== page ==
Over the last eight months, Pope Francis has revealed his fresh vision of the church’s role in bits and pieces – a homily here, a press conference there and an occasional conversation related by a third party.
In a document released today titled “Evangelii Gaudium” (The Joy of the Gospel), the pope offers a much more complete look at his approach to the church’s primary mission of evangelization in the modern world.
It is a remarkable and radical document, one that ranges widely and challenges complacency at every level. It critiques the over-centralization of church bureaucracy, poor preaching and excessive emphasis on doctrine, while encouraging pastoral creativity and openness, even calling for a much-needed “pastoral conversion” in papal ministry.
Francis urges pastors and faithful to “abandon the complacent attitude that says: ‘We have always done it this way.’ I invite everyone to be bold and creative in this task of rethinking the goals, structures, style and methods of evangelization in their respective communities.”
Along the way, the document delivers a stinging condemnation of the excesses of free-market capitalism and its “trickle-down theories” that have failed to deliver economic justice. More than ever, the pope says, the church needs to stand with the world’s poor and its peacemakers.
Papal documents are usually tough to digest, but this one is a must-read for anyone trying to understand Pope Francis and his papal agenda. It offers real insight into a number of crucial topics, in language that is both easily understood and captivating.
I’m still studying the 51,000-word text, but here are some highlights (emphasis mine):
— Evangelization today demands an “ecclesial renewal which cannot be deferred.” The pope declares: “I dream of a ‘missionary option,’ that is, a missionary impulse capable of transforming everything, so that the church’s customs, ways of doing things, times and schedules, language and structures can be suitably channeled for the evangelization of today’s world rather than for her self- preservation.”
— On the need for joy in evangelizing: “There are Christians whose lives seem like Lent without Easter…. An evangelizer must never look like someone who has just come back from a funeral!”
— On being close to the people: “An evangelizing community gets involved by word and deed in people’s daily lives; it bridges distances, it is willing to abase itself if necessary, and it embraces human life, touching the suffering flesh of Christ in others.”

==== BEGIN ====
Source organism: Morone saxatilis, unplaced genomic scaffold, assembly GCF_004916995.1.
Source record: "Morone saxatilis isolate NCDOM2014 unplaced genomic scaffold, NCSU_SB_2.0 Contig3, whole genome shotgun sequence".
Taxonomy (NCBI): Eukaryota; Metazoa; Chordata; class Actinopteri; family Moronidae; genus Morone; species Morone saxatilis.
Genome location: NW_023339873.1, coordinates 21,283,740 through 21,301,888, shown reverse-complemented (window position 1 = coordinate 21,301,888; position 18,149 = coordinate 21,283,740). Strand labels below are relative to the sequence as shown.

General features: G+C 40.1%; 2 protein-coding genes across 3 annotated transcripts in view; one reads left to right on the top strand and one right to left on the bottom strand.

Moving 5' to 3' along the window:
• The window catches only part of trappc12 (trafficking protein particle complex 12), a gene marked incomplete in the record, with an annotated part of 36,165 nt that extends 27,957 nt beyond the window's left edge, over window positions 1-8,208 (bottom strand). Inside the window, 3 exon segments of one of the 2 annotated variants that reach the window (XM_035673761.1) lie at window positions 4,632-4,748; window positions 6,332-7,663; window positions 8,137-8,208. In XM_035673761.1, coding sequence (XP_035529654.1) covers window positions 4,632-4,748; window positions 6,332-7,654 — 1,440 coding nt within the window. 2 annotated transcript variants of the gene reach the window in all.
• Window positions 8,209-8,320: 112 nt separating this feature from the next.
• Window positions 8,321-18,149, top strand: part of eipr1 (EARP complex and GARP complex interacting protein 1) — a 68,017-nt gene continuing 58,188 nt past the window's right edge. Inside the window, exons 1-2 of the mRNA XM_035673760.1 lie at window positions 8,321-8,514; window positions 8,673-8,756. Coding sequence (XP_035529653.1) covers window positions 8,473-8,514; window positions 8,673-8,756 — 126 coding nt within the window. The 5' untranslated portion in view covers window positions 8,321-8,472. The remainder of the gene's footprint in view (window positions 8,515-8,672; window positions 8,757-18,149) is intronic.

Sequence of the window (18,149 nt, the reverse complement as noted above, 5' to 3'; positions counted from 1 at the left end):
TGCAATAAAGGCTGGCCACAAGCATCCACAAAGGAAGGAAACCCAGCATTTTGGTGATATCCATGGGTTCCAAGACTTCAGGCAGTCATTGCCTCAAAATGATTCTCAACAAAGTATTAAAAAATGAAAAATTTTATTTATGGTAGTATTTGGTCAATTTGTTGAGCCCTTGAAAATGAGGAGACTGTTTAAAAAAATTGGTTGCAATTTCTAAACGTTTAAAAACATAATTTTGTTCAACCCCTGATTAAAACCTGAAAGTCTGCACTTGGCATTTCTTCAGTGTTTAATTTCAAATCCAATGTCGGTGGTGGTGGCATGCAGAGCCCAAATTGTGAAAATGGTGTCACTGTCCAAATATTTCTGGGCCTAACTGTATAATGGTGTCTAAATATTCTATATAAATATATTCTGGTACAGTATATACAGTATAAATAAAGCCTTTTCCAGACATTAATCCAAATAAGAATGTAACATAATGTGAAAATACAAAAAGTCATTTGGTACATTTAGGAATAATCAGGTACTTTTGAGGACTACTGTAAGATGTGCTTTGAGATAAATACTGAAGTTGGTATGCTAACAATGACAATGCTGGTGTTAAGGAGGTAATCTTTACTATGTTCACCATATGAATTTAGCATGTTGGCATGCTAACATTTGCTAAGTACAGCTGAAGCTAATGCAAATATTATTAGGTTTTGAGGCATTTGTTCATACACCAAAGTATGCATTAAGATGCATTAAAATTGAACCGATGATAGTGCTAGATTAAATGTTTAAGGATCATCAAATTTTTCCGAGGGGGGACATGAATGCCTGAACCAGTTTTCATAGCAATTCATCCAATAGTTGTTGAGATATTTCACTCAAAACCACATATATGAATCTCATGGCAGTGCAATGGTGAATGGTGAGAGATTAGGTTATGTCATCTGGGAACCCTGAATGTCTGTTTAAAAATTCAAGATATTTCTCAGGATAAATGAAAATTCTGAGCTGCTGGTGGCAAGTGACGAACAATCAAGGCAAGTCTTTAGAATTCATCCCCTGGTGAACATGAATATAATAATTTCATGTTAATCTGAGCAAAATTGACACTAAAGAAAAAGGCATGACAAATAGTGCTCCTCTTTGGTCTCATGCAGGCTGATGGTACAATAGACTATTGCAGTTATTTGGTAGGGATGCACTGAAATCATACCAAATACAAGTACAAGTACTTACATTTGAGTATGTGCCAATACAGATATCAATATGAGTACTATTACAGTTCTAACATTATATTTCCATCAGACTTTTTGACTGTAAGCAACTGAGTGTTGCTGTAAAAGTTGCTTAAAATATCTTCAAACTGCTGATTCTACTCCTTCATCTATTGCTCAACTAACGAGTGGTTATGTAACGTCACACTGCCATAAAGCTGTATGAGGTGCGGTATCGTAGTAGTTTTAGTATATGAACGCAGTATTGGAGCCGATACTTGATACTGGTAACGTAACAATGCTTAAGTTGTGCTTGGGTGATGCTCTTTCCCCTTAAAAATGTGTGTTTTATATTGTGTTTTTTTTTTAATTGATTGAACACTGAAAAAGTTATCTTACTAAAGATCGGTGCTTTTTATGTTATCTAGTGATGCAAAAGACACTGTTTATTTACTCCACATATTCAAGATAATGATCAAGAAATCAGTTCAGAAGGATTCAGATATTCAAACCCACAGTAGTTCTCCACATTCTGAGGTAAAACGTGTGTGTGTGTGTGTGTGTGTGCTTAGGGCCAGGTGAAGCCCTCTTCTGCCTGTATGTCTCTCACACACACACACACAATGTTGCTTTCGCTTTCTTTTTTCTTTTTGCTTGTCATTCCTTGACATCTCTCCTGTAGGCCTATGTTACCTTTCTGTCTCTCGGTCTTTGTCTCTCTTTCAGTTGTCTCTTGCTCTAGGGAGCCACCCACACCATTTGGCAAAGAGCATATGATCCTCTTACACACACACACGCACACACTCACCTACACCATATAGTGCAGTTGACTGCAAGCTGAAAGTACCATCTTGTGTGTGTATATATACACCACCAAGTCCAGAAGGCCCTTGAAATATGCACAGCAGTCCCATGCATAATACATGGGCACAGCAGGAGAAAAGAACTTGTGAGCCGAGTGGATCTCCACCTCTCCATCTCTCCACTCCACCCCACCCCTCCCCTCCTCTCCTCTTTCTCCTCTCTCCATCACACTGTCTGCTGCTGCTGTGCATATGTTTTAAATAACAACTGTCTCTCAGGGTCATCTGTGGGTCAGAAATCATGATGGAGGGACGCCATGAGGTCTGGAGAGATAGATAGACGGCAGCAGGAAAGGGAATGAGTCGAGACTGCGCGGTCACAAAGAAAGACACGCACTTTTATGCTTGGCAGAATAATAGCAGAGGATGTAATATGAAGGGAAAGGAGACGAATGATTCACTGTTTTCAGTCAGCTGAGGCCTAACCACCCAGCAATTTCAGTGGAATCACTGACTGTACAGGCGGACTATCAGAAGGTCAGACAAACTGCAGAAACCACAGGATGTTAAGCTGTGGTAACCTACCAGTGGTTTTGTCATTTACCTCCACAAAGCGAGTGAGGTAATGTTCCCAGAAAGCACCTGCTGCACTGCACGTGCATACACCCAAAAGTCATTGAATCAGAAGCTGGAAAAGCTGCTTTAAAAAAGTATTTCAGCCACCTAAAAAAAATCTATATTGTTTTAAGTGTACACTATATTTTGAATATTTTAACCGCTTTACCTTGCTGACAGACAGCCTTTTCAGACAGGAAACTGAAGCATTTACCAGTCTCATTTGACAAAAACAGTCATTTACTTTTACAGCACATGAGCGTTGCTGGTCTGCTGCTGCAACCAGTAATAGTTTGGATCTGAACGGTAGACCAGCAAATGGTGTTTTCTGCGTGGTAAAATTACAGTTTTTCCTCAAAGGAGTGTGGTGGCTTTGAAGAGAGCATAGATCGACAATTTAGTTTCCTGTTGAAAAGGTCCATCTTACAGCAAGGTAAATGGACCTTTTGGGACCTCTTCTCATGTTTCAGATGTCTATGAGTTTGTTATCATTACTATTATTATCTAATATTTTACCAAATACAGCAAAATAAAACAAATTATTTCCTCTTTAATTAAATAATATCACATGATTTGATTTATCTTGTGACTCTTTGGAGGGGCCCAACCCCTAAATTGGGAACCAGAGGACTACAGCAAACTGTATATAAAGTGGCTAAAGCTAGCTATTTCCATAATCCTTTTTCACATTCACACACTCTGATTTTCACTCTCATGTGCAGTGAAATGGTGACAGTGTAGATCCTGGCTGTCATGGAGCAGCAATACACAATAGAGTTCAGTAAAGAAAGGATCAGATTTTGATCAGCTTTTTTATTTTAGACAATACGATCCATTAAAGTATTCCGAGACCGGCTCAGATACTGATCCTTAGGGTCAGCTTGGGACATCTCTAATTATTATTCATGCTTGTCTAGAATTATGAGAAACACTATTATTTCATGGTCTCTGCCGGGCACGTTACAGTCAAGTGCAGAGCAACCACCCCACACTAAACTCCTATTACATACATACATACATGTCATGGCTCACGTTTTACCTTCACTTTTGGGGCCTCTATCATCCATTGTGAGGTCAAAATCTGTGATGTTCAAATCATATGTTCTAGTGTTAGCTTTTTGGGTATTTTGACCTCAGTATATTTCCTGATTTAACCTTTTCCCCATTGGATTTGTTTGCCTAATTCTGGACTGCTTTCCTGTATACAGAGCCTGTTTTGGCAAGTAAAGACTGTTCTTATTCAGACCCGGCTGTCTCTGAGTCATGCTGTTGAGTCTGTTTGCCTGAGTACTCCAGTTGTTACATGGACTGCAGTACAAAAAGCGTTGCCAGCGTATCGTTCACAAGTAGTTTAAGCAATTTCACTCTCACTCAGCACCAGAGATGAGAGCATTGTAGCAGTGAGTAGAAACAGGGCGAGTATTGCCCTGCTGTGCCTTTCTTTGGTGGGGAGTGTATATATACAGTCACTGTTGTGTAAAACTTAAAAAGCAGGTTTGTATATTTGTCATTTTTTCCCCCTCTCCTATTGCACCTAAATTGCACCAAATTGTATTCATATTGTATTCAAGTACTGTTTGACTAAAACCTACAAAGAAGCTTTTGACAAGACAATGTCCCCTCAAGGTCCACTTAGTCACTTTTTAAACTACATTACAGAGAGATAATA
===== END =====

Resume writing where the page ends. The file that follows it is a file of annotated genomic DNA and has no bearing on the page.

“A church which ‘goes forth’ is a church whose doors are open…. Often it is better simply to slow down, to put aside our eagerness in order to see and listen to others, to stop rushing from one thing to another and to remain with someone who has faltered along the way.”
— The role of the bishop, Pope Francis says, is to foster communion and “point the way” to the faithful, but at times to “simply be in their midst with his unassuming and merciful presence.” And that goes for the pope, too: “It is not advisable for the pope to take the place of local bishops in the discernment of every issue which arises in their territory. In this sense, I am conscious of the need to promote a sound ‘decentralization.'”
“It is my duty, as the Bishop of Rome, to be open to suggestions which can help make the exercise of my ministry more faithful to the meaning which Jesus Christ wished to give it and to the present needs of evangelization…. The papacy and the central structure of the universal church also need to hear the call to pastoral conversion.”
The pope notes the possibility of a greater role for bishops’ conference, saying: “Excessive centralization, rather than proving helpful, complicates the church’s life and her missionary outreach.”
— The church needs to preach salvation, not doctrine. An imbalance occurs, the pope says, when the church speaks “more about law than about grace, more about the church than about Christ, more about the pope than about God’s word.”
Evangelization must be an invitation to respond to God’s love and to seek the good in others, he says.
“If this invitation does not radiate forcefully and attractively, the edifice of the church’s moral teaching risks becoming a house of cards, and this is our greatest risk. It would mean that it is not the Gospel which is being preached, but certain doctrinal or moral points based on specific ideological options.”
— On the need to keep the doors to the sacraments open: “The Eucharist, although it is the fullness of sacramental life, is not a prize for the perfect but a powerful medicine and nourishment for the weak.”
“I want to remind priests that the confessional must not be a torture chamber but rather an encounter with the Lord’s mercy which spurs us on to do our best.”
— The church’s internal “wars” — the tendency to form groups of “elites,” to impose certain ideas and even to engage in “persecutions which appear as veritable witch hunts” – are all a counter-witness to evangelization. “Whom are we going to evangelize if this is the way we act?”
— On “excessive clericalism” that keeps lay people away from decision-making in the church: “Lay people are, put simply, the vast majority of the People of God. The minority – ordained ministers – are at their service.”